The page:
Unidine tests green project at Greenbuild

Trial run prepares contractor to rollout initiative early next year.

NEWTON, Mass.—Project pilots are usually done on a small scale. But foodservice contractor Unidine Corp. recently used its role as exclusive catering and concessions provider for the U.S. Green Building Council’s annual Greenbuild International Conference and Expo in Boston to test a new environmental program it plans to roll out early next year.

During Greenbuild, Unidine served 25,000 attendees and speakers a wide variety of meals featuring organic and locally grown foods, incorporating sustainable and eco-friendly food preparation and disposal, and using packing, paper products, signage and cutlery made from natural, all biodegradable materials.

“This helped us with our new, comprehensive green product that we’ll launch in January,” says Vice President, Marketing Christopher A. Chronis. “It was a trial for pulling it all together.”

The new program will incorporate “all the bits and pieces” from the Greenbuild conference as well as practices already in place. The goal, Chronis says, is to eventually have the new effort be certified “green.”

The effort begins with sustainable food sourcing, including working with community-supported agriculture, serving grass-fed beef, free range and hormone and antibiotic-free poultry and rGBH-free milk, and using trans fat-free oils and baked goods.

Other elements include an eco-friendly disposables and packaging program, using paper supplies with the highest post-consumer recycled content available.

“We’ve focused for a long time on what goes into the kitchen,” says Chronis. “The next growing movement may be what comes out—waste management. We will expand our program for used kitchen oils, recycling them for use as bio-fuels for diesel vehicles and engines. The program includes separating food wastes for composting. We have separate bins for food waste, bottles, cans and biodegradable disposables. Uneaten food is donated to food pantries. By separating food waste, we can inventory excess food and implement source reduction practices to save money.”

At New Milford Hospital in Connecticut, Unidine is already working with local farmers, who will plant and grow specific vegetables for purchase next spring. A local cattle farm supplies ground beef and braising cuts from pasture-raised, grass-fed beef. The same farm provides an Omega 3-rich version of butter. Local cheese producers provide a fresh, quick-cured product that is an alternative to American cheese. Scratch baked goods are outsourced to the local community.

Clients are encouraged to purchase energy-efficient dish machines to maximize energy and water conservation. “We helped one client save 840 gallons of water a day and reduce the detergent need 30% to 40%. We also advocate for the purchase of additional food storage containers, which can result in a 60 percent reduction in the use of aluminum foil.”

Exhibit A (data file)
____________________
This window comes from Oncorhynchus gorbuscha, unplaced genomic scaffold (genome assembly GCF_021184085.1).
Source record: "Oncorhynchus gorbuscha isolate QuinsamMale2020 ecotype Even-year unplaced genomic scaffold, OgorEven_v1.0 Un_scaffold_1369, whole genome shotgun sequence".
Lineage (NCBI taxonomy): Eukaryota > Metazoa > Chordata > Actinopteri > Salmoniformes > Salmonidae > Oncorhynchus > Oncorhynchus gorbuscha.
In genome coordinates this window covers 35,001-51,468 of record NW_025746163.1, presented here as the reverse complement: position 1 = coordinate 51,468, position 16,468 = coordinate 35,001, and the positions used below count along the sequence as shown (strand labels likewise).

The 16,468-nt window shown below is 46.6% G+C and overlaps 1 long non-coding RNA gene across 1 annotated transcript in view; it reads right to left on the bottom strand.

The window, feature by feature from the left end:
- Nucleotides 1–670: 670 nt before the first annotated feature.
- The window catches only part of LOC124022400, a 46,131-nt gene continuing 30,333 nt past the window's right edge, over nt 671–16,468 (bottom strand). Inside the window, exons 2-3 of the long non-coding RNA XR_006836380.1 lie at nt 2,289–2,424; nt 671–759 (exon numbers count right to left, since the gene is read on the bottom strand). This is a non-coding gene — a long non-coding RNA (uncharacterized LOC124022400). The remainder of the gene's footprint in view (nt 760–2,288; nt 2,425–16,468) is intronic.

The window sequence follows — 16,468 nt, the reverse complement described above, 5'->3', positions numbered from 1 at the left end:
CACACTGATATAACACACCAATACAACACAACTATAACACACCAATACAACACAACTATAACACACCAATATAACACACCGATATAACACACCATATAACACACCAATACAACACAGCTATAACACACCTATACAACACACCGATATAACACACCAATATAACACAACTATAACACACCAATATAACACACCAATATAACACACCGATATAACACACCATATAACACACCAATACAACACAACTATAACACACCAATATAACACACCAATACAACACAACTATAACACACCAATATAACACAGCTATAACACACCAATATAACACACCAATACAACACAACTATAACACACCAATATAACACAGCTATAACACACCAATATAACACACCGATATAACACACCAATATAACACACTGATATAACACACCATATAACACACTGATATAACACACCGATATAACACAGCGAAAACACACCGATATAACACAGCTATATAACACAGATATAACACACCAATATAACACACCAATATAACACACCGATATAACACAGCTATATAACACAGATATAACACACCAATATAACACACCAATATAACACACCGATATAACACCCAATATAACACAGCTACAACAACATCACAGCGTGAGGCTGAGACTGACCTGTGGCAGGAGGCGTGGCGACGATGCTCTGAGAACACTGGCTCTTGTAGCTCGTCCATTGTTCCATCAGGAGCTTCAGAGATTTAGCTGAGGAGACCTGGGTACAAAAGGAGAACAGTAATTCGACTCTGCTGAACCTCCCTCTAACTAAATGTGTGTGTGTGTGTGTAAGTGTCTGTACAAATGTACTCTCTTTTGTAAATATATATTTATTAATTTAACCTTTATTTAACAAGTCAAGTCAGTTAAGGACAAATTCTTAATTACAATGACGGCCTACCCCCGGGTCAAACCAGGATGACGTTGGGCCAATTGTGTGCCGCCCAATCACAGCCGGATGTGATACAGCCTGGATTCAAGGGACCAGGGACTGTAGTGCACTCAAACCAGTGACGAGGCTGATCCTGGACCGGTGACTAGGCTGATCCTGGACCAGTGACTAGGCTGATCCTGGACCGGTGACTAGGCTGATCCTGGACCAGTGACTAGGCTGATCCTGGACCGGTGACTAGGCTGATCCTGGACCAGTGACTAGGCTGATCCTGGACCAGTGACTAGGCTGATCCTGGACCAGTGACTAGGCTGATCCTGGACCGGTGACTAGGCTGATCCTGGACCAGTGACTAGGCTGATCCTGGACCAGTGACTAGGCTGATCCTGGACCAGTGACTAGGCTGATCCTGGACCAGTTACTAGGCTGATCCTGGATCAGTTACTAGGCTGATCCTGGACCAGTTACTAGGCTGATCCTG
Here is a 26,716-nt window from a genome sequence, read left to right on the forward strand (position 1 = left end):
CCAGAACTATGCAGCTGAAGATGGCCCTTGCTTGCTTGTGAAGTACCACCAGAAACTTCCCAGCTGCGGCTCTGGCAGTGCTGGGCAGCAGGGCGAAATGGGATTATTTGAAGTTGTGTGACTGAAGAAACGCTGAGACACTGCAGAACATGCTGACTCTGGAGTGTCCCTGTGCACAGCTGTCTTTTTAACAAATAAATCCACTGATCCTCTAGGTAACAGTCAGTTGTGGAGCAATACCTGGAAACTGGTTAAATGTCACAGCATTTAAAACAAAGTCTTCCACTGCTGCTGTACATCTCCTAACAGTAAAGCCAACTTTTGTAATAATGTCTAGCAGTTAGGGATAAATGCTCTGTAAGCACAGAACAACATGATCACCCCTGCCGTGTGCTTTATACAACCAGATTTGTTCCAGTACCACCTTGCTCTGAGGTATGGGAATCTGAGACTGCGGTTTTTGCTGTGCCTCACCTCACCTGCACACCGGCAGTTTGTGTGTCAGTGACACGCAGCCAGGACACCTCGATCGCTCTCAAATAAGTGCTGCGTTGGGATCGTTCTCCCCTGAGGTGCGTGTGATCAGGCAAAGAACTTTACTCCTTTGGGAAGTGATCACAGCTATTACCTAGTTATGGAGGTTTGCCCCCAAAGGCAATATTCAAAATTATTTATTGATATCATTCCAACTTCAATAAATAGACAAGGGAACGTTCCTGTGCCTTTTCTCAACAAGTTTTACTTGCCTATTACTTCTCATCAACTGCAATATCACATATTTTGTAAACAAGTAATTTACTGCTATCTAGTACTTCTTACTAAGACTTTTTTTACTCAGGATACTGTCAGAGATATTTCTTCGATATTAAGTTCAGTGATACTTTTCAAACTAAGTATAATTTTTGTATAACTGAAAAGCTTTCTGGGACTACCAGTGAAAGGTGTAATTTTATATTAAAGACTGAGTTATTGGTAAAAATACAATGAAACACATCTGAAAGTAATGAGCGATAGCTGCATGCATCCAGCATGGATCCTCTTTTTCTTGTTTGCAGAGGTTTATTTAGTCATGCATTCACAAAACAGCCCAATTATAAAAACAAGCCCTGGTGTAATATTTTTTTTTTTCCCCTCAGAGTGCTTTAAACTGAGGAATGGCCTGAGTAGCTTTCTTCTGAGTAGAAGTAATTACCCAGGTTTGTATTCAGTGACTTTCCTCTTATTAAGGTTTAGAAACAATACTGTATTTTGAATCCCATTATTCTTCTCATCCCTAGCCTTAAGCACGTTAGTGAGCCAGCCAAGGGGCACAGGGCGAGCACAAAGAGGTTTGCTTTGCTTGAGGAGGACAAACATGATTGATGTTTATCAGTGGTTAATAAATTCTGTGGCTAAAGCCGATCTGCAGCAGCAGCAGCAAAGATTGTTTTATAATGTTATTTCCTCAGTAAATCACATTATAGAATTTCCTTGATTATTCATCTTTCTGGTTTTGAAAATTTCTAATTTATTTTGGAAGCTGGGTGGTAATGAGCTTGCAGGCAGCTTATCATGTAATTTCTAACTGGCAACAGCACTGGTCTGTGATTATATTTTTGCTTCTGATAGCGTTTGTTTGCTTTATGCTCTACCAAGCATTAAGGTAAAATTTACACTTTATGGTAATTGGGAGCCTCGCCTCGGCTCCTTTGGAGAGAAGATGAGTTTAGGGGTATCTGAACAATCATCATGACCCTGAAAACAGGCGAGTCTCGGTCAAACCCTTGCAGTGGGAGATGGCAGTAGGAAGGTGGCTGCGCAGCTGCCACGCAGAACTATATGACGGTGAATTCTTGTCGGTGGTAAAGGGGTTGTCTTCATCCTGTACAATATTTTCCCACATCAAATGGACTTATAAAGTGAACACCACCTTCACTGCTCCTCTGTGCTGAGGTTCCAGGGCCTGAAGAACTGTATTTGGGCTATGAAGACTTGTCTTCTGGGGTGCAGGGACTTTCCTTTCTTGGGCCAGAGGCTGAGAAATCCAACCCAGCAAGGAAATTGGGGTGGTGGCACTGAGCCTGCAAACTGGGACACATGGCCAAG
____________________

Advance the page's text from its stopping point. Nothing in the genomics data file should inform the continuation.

More From FoodService Director

Ideas and Innovation
desserts plate

We’re knocking down a wall in our bar area, which will create a more inviting atmosphere and allow us to host a coffee and dessert bar in the space on off nights when the bar is closed.

Ideas and Innovation
soup sandwich

Aside from Black Friday shoppers, there may be no crowd of people more eager to get to their bounty than wedding guests headed for the passed appetizers. While they’re surely thrilled for the bride and groom, that feeling comes second to the thrill of landing that first shrimp skewer—especially after a long ceremony. Same goes for work-related cocktail parties. Caught up in an awkward conversation? Oh look, it’s the mini-grilled cheese guy!

This month, FoodService Director takes a deep dive into catering, from the latest and greatest in menus to starting a new program at your...

Ideas and Innovation
shrimp lemon

In an interview with Bon Appetit magazine, Victor Clay, a line cook at Nobu Dallas in Texas, reveals his two simple tricks to prep an average of 15 to 20 shrimp per minute.

First, use kitchen shears to split the back of the shrimp. Then, before removing the vein, run the shrimp under cold water, which will loosen the vein. This cuts down on cleaning time, and prevents cooks from having to soak and rinse the shrimp afterward.

Industry News & Opinion
nacufs award

Ohio University Director of Culinary Services Rich Neumann was on Wednesday evening awarded NACUFS’ 49th annual Theodore W. Minah Distinguished Service Award, the association’s highest honor.

Neumann’s foodservice career began as an undergraduate at University of Wisconsin at Stevens Point. After his first day as a student cook, he says, his production manager wanted to fire him because he was striving for perfection, not—as she put it—“now and fast.” But he kept with it, eventually moving up to student manager. “If I had quit, I would not be here today,” he says.

During...

FSD Resources